Friday, June 13, 2008

Relative difficulty: Easy-Medium

THEME: none

Had frustrating false starts in both the NW and the SE (CBS for CNN - 4D: "Reliable Sources" broadcaster - BELLS for BIKES - 1D: Exercise room lineup - PRESS AGENT for SALES AGENT - 58A: Pitcher?), and a similar snafu in the far west, where my first stabs at 33D: Ripley who wrote the "Gone With the Wind" sequel "Scarlett" (Alexandra) and 34D: Abuses (ill-treats) were CASSANDRA and MISTREATS, respectively. But I sliced through the rest of the puzzle very smoothly and somehow finished in just over 7 minutes, which is pretty good for me on a Friday. I wish it had been slightly more challenging, as it was wildly entertaining, and I like good puzzles to last ... well, not as long as possible, but longer than 7 minutes. Lots of good mid-range fill today, particularly in the name department. Any puzzle that starts with BELCH (1A: Shakespeare's Sir Toby _____) and ends with MERTZ (61A: 1950s sitcom family name) is A-OK in my book. The MERTZ / KURTZ crossing is especially delicious (47D: Literary character whose last words are "The horror! The horror!"). KURTZ is from Conrad's "Heart of Darkness," and the quoted line was uttered in "Apocalypse Now" and has recently been used on "The Colbert Report" segment, "Democralypse Now"; here's an example:

I have a friend visiting from out of town, and I am meeting her in, oh, 1 hr, so it's time for a quick, all-bullet version of my write-up. Ready: Go!

  • 6A: Italian architect Rossi (Aldo) - who? I ask the same question of, let's see ... 57A: Baseball team owner Moreno (Arte) and 10D: Opera impresario Caldwell (Sarah).
  • 16A: Part of the view in "A Room With a View" (Arno) - Haven't seen this movie in 20 years (and no, I never read the book). ARNO is crossword gold, though - most popular O-ending European river ... besides the EBRO.
  • 20A: Vengeful Quaker of literature (Ahab) - one of my most favorite clues ... ever. Just the phrase "Vengeful Quaker" makes me giddy.
  • 21A: Pal, in Pau (ami) - where? Oh, the Pyrenees ... I see.
  • 22A: Highest-scoring Scrabble word that doesn't use A, E, I, O or U (syzygy) - we just passed the 6-wk anniversary of the Tuesday SYZYGY puzzle that did me in, and since I monitor both same-day and syndication traffic to my site, this word was fresh in my mind.
  • 25A: Cryogenic refrigerant (ethane) - is the cryogenics industry somehow infiltrating the puzzle? This is two cryogenics-related clues in one week. That's a lot.
  • 32A: They have people eating in a lot (tailgate parties) - very awesome clue, introducing a string of three great 15-letter answers in the middle of the puzzle. The others: 37A: 1972 #1 hit for the Staple Singers ("I'll Take You There"); and 38A: Sentence fragments often beginning with "wh-" words (relative clauses).
  • 39A: Nos. pressed after getting through (ext) - as in "extension"; I had RST at first, figuring it was some phone keypad-related thing I didn't understand.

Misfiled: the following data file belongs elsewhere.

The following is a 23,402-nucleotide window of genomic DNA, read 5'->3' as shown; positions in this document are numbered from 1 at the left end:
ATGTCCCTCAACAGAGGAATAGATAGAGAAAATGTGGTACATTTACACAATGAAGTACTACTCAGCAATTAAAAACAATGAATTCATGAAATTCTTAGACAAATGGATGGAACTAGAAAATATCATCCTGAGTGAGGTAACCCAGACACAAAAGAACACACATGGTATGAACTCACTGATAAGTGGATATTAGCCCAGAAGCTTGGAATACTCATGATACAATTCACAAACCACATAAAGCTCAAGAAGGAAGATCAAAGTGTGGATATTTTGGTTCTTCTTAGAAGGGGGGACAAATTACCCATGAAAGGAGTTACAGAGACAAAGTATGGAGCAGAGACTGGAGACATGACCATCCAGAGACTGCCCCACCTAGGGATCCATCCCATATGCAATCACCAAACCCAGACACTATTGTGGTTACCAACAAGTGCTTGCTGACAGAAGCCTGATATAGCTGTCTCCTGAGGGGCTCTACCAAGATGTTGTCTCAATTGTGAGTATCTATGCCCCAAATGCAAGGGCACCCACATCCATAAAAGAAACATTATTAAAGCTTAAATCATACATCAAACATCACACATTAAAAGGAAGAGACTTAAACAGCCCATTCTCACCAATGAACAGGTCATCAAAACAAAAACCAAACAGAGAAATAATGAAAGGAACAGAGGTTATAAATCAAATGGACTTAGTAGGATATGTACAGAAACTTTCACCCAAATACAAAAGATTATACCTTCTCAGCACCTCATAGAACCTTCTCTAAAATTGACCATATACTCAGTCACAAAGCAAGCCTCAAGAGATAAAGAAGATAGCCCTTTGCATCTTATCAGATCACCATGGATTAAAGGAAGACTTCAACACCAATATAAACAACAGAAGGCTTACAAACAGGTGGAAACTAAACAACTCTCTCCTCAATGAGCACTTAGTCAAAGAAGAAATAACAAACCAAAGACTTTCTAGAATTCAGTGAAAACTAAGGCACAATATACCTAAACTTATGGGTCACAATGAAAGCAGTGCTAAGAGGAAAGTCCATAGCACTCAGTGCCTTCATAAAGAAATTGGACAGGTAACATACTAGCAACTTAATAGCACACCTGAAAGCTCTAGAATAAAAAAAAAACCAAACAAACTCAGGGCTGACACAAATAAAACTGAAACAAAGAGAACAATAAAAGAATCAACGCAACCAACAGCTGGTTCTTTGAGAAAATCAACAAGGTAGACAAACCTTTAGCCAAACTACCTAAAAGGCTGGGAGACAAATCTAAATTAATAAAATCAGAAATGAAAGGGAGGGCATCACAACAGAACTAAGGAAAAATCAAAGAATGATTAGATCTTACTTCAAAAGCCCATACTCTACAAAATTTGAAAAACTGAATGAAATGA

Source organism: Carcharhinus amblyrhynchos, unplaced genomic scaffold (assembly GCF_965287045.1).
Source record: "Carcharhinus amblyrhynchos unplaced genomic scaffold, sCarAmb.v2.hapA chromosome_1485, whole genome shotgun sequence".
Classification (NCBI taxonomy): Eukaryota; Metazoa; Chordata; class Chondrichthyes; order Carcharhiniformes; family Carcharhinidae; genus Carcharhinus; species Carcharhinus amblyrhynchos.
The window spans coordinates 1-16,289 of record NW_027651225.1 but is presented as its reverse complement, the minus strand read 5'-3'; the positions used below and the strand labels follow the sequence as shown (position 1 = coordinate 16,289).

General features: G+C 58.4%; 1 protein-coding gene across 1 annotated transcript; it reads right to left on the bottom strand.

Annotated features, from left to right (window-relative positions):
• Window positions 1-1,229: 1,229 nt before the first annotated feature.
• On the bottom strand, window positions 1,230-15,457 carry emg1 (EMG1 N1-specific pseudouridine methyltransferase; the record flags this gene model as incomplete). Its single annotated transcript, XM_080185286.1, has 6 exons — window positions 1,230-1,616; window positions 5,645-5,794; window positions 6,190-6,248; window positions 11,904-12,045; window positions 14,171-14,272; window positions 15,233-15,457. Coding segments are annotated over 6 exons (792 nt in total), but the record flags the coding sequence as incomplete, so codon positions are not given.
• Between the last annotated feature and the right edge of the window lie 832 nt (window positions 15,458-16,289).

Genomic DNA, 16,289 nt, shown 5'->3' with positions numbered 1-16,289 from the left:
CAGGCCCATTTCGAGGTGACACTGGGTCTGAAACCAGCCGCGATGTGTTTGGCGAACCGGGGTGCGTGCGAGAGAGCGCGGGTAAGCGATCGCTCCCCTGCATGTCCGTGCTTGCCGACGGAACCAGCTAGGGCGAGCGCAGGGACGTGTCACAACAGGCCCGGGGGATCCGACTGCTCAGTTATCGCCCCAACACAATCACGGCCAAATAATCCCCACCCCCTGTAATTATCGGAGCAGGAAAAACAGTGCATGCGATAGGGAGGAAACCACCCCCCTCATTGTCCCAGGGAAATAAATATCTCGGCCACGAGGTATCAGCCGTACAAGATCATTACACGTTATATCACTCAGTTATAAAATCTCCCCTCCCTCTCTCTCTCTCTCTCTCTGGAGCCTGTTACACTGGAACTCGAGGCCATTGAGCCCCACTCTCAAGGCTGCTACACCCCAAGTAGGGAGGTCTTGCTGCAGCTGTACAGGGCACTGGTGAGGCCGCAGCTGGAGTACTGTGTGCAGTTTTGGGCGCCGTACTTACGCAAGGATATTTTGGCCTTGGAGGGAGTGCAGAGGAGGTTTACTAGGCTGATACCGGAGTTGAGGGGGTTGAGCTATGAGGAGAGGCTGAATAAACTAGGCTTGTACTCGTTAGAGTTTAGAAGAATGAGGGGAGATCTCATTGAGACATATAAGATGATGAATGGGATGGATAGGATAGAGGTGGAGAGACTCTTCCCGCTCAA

• 42A: Dorothy Lamour's trademark garment (sarong) - "Trademark?" I challenge! I honestly had no idea who this woman was. I know the name very well ... but she's just a name to me. Here she is showing off her "trademark garment":
  • 48A: Org. that gives out Jazz Masters Awards (NEA) - National Endowment for the Arts
  • 49A: Something to do in a virtual room (chat) - what else can you do? Lurk, I guess.
  • 2D: "Politics is the _____ of the imagination": Ian McEwan ("enemy") - When did this guy become a political philosopher?
  • 3D: Walter who created Woody Woodpecker (Lantz) - the third of your Z-ending five letter names today. Is that a record?
  • 9D: Divining device, in sci-fi (orb) - I need an example. I did a [SPOCK ORB] Google search: nothing. (30D: Son of Sarek => SPOCK)
  • 15D: QB's talent (play-making) - just a fantastic answer
  • 23D: Big Three locale (Yalta) - speaking of Big Three ... Lakers blew a 20+ point lead last night to go down 3-1 in the NBA Finals to Boston and their "Big Three" of KG, Paul Pierce, and Ray Allen.
  • 24D: Unit of explosive force (gigaton) - another great, lively answer.
  • 25D: Dress uniform adornments (epaulettes) - very military ... favored by many a dictator.
  • 26D: Golden Horde members (Tartars) - I just learned that TATARS and TARTARS ... are the same thing.
  • 36D: Dull sound ("thunk!") - as in "who'da thunk that was a word?"
  • 50D: Album after "Beatles VI" ("Help!") - HELP! indeed. "HELP, BEATLES VII won't fit!"

Signed, Rex Parker, King of CrossWorld


Anonymous 8:50 AM  

I pre-guessed your title clue!

Anonymous 8:57 AM  

Thought it was pretty easy for a Friday except for the syzygy

I had Maltreat, mistreat before
winding up w/correct illtreat
which finally led me to the great
answer tailparties.

thanks Rex


SethG 9:05 AM  

I had problems at three name crossings: Figured APU/KURTZ, but I think I had both TARTAnS/KEnN and BEnCH/NAnTZ initially.

Wasn't as impressed with PLAY MAKING...somehow I expected more, and when I got it I said "that's it?". (No idea what more I could have asked for...) But liked SPIT, liked AHAB a lot, and _loved_ TAILGATE PARTIES.

And no problems with SYZYGY--in fact, I leave shortly to play ultimate at a chicken festival in Ohio. Have a great weekend all and back Monday, PhillySolver.

Anonymous 9:14 AM  

thought it was clever that the (sort of) vowel-less SYZYGY was symmetrical to the vowel-less TSKTSK.

Anonymous 9:18 AM  

In addition to wondering "Sarah who?" I had a problem with impresario being a female, since this is a word borrowed from Italian in its masculine form. What's wrong with the English word "promoter," which is all an impresario is, anyway?

Unknown 9:28 AM  

I am going to report that Wade is now a superhero from the movie the Master of Disguise and has dropped his sage stuffed trout persona. Best of luck at the tournament Seth.

I enjoyed the puzzle and the fact that I had one of my best Friday times. I am not trying for speed, but I am measuring my progress against my past.